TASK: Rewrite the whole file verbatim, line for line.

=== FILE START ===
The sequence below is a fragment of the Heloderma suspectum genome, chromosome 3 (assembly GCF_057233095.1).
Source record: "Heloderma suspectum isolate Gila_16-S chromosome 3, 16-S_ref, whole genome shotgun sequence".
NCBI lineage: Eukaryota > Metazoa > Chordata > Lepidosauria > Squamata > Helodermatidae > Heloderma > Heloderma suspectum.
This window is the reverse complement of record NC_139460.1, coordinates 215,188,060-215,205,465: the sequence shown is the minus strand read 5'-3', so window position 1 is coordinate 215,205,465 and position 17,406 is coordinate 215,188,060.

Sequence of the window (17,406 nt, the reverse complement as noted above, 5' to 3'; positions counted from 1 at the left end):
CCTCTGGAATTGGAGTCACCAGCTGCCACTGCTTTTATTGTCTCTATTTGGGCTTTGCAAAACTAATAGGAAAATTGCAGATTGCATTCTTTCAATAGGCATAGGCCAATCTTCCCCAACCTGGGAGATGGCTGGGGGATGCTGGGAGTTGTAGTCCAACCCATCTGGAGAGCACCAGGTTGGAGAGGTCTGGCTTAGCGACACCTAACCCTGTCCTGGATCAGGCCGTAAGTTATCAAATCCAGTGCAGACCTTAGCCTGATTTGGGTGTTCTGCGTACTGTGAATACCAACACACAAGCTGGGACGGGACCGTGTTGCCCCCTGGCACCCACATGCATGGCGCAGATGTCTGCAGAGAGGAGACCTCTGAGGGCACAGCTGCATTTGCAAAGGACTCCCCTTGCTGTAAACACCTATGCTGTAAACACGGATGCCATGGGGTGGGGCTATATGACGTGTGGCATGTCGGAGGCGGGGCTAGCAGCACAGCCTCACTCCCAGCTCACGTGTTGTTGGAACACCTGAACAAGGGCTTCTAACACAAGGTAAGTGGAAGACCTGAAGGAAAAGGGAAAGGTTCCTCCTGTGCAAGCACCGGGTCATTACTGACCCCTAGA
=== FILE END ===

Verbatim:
The sequence below is a fragment of the Heloderma suspectum genome, chromosome 3 (assembly GCF_057233095.1).
Source record: "Heloderma suspectum isolate Gila_16-S chromosome 3, 16-S_ref, whole genome shotgun sequence".
NCBI lineage: Eukaryota > Metazoa > Chordata > Lepidosauria > Squamata > Helodermatidae > Heloderma > Heloderma suspectum.
This window is the reverse complement of record NC_139460.1, coordinates 215,188,060-215,205,465: the sequence shown is the minus strand read 5'-3', so window position 1 is coordinate 215,205,465 and position 17,406 is coordinate 215,188,060.

Sequence of the window (17,406 nt, the reverse complement as noted above, 5' to 3'; positions counted from 1 at the left end):
CCTCTGGAATTGGAGTCACCAGCTGCCACTGCTTTTATTGTCTCTATTTGGGCTTTGCAAAACTAATAGGAAAATTGCAGATTGCATTCTTTCAATAGGCATAGGCCAATCTTCCCCAACCTGGGAGATGGCTGGGGGATGCTGGGAGTTGTAGTCCAACCCATCTGGAGAGCACCAGGTTGGAGAGGTCTGGCTTAGCGACACCTAACCCTGTCCTGGATCAGGCCGTAAGTTATCAAATCCAGTGCAGACCTTAGCCTGATTTGGGTGTTCTGCGTACTGTGAATACCAACACACAAGCTGGGACGGGACCGTGTTGCCCCCTGGCACCCACATGCATGGCGCAGATGTCTGCAGAGAGGAGACCTCTGAGGGCACAGCTGCATTTGCAAAGGACTCCCCTTGCTGTAAACACCTATGCTGTAAACACGGATGCCATGGGGTGGGGCTATATGACGTGTGGCATGTCGGAGGCGGGGCTAGCAGCACAGCCTCACTCCCAGCTCACGTGTTGTTGGAACACCTGAACAAGGGCTTCTAACACAAGGTAAGTGGAAGACCTGAAGGAAAAGGGAAAGGTTCCTCCTGTGCAAGCACCGGGTCATTACTGACCCCTAGA